Watermelon In Easter Hay

This is Easter morning, and I think Easter is more about repeatable habits than it is about ritual. ‘Ritual’ has a ring of importance to it, some sort of seriousness and pride. Habits are just a treadmill, a series of scheduled activities that we live with more than embrace. And maybe they’re something we give only as little energy to as they demand.

Example: I was in a local coffee and doughnut joint about an hour ago, and as I walked out, clutching an underfilled paper cup of blackened water and a small bag of muffins, the first wave of post-church-service pastry-suckers was strolling in (apparently somebody has a speedy drive-thru Easter service around here, ‘cause it wasn’t a minute after 9:20 AM – I also noticed the Baptists unlocking their church just 10 minutes before – not sure which is stranger). There were 3 or 4 kiddies coming through the doughnut door that, as a group, fit the cover of the church bulletin like a well-made key in a brand new lock, each more shamelessly decorated then the last: Little girls in tiny dresses that could double as midget parachutes, and a 7-year old boy in the nattiest pinstripe suit that a white middle class family could abide. Right behind them, here comes Dad, looking like he just got done rebuilding a carburetor, except he doesn’t look smart enough to rebuild anything. The Easter habit depicted here is to go to church for one of maybe three times this year – that’s showing the Big Guy some respect, right? – and to dress up your offspring in the nicest threads they may ever wear, sorry to say. But there’s no point in getting niced up yourself, as if you had anything respectable on the shelf, anyway. Because the point of all this is to get a nice camera-phone snap of the kids looking clean and sweet and send that off to grandma in Steubenville. Matter of fact, since that’s all that this is about anyhoo, screw going to the service, let’s just drop off the kids at Sunday School and snatch ‘em up an hour later and get that picture in front of the church. Maybe get the steeple in the back or something. It’s cheap and silly, and kind of embarrassing, but the preacher is too nice to say what he or she really wants to: “What do you think this is, a freebie day care room, you dumb hick?” And on the way home, we can crush any guilt the way Americans always do: With a jelly-filled piece of dough, fried in animal fat.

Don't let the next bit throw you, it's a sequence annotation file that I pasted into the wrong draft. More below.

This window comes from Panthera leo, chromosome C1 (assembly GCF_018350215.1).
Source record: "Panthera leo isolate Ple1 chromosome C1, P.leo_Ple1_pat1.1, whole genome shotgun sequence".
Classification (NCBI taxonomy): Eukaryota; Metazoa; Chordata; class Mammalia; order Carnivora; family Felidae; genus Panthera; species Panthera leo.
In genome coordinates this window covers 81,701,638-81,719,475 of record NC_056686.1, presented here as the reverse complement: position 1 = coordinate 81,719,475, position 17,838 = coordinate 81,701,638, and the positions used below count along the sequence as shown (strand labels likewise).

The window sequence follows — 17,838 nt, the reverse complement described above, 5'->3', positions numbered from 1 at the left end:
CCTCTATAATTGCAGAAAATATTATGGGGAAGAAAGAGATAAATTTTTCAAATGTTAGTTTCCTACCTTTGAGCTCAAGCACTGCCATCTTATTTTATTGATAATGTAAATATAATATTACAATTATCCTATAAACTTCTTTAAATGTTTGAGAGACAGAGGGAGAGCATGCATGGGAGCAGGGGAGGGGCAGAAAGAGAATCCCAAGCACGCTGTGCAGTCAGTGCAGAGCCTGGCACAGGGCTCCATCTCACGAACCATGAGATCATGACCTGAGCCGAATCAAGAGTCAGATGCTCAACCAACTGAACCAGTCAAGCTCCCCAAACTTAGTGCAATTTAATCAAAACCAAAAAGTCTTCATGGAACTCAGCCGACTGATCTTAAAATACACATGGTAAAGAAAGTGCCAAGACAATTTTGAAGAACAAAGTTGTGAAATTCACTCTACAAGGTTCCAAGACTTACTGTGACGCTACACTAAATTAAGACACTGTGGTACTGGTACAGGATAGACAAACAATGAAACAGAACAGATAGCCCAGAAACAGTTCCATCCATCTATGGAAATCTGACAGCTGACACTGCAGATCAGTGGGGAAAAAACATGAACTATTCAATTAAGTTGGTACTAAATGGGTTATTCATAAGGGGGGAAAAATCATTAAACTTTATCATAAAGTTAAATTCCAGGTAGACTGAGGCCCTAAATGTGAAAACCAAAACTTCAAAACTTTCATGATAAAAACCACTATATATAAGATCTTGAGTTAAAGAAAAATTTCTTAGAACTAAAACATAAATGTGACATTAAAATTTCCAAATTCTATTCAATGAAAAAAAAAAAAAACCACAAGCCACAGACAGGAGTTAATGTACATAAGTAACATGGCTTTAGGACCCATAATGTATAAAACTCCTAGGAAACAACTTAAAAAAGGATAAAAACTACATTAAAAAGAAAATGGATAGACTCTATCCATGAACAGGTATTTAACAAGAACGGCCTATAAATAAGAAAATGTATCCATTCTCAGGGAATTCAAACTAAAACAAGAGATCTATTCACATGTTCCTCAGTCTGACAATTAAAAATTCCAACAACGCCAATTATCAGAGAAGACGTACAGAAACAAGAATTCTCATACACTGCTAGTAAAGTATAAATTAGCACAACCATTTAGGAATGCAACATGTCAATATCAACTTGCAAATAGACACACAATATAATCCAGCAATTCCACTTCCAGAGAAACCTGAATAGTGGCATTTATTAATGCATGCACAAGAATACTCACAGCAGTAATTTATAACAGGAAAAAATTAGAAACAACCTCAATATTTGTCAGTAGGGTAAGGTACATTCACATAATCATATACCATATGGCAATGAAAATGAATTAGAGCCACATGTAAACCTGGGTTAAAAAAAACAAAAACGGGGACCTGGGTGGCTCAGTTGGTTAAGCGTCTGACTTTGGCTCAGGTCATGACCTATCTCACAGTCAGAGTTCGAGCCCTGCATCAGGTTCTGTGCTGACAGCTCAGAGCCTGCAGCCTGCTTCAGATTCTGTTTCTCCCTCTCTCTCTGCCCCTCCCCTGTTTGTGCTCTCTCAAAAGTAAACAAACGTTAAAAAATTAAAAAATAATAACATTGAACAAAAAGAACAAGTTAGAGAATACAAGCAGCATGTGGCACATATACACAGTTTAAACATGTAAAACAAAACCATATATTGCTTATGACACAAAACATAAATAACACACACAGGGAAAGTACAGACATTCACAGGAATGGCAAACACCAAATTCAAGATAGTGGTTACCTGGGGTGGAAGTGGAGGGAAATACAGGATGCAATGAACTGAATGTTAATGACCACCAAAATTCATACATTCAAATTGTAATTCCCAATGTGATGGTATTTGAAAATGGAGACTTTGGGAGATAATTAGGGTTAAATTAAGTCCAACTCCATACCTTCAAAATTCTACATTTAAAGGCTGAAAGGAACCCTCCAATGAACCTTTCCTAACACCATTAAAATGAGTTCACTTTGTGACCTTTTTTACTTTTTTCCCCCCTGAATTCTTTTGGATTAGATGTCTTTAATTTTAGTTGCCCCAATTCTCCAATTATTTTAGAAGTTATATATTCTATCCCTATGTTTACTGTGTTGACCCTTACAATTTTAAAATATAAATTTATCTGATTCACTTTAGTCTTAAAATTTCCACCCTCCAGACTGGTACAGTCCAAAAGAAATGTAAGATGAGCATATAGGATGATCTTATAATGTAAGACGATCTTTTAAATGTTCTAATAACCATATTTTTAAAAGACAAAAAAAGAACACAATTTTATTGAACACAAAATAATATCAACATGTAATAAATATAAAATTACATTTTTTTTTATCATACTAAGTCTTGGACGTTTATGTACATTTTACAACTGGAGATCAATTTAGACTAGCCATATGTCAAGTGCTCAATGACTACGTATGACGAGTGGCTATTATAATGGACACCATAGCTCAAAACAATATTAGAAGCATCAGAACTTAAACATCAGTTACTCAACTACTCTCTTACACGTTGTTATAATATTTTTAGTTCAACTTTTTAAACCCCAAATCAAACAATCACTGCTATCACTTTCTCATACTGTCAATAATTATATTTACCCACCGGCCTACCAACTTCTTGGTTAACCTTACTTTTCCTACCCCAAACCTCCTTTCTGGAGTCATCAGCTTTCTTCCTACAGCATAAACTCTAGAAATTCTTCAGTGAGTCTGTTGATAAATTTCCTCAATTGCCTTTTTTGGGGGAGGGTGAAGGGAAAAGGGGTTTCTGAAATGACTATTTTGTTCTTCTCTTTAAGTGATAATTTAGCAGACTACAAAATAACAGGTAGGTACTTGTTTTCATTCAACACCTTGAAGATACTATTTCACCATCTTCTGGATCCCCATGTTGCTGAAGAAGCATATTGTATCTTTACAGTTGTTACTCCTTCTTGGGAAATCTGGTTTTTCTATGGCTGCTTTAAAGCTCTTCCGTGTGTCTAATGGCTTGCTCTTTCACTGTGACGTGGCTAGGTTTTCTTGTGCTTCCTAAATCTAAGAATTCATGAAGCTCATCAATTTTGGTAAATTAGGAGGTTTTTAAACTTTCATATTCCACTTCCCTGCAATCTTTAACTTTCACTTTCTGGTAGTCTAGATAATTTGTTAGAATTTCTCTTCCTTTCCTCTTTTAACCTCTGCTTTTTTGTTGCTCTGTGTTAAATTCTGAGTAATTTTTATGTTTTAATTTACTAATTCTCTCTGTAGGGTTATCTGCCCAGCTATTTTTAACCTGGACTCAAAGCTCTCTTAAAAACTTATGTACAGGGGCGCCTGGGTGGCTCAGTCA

Run this routine a couple of years straight, and it’s quickly a cheap, low-demand easily forgotten repeatable activity and thus a habit, not a ritual. Rituals seem to demand some sort of statement or something. They force you to give a little; They seem to resist compromise. Habits can be rounded off, and you’re still satisfied with the activity on the back end. Thus, let’s keep Easter on the calendar, but, y’know… It’s for kids, really. I want the points for stuffing little Brandon Josh Skyler Tyler into a Wal-Mart-bequeathed ‘little man’s first suit’, though.

Maybe it’s just me (isn’t it always?), but if the Big Fella works the way I like to think he does, hypocrisy and corner-cutting are a couple of things he’s hoping we’ll reduce, not encourage. Churches work best, I think, as small tight communities where everybody shows up for every game, not as convenient options for habitual relief from guilt.

And as such, Mr. Stick checked out of church life quite a while back, and permanently, I suppose. I could cop to all the usual progressive attitudes, like how organized religion actually pulls us away from the truly spiritual, and so on and the like. Truth is, I respect the devout, but I just can’t be bothered with it, since I never focus on what’s going on nearby when I am sitting still for more than 4 minutes anyway. And far, far better to excuse yourself entirely from the social unit than to try to take a merit badge away from it while injecting as little energy into the motion of the group as possible. The worst thing we ever cooked up in this country was prizes for good attendance.

But Easter still holds a little something for El Sticko that no other day on the calendar does. And whether habit or ritual, it gleams at me nicely enough that I look forward to it for at least the week before, and I am gleefully indulging in it even as I bang these keys.

Every Easter morning, I listen to Trout Mask Replica by Captain Beefheart and His Magic Band (Straight/Reprise, 1969).

Easter is a day for your best duds, of course, including top hats and psycho wrap-around shades. Here we see The Captain and crew, circa ’69.

I got on this kick maybe 10 years back, when I re-read The Real Frank Zappa Book. Zappa, of course, was credited as producer for Trout Mask (or would you prefer just ‘Replica’?), and went through the ordeal of obliging the Captain’s idiosyncratic demands of the recording process. Example: Van Vliet refused to sing his parts from a vocal booth wearing headphones that would let him hear the mix of the band playing on the other side of the glass. That’s how sane people who want to go to dinner at a reasonable time do it, but not our man Don. The Cap’n was cool with the vocal box, alright, just not the ‘phones. So he sang along to the band based on only what he could hear leaking through the supposedly soundproof booth. And Frank, God bless him, went along with it.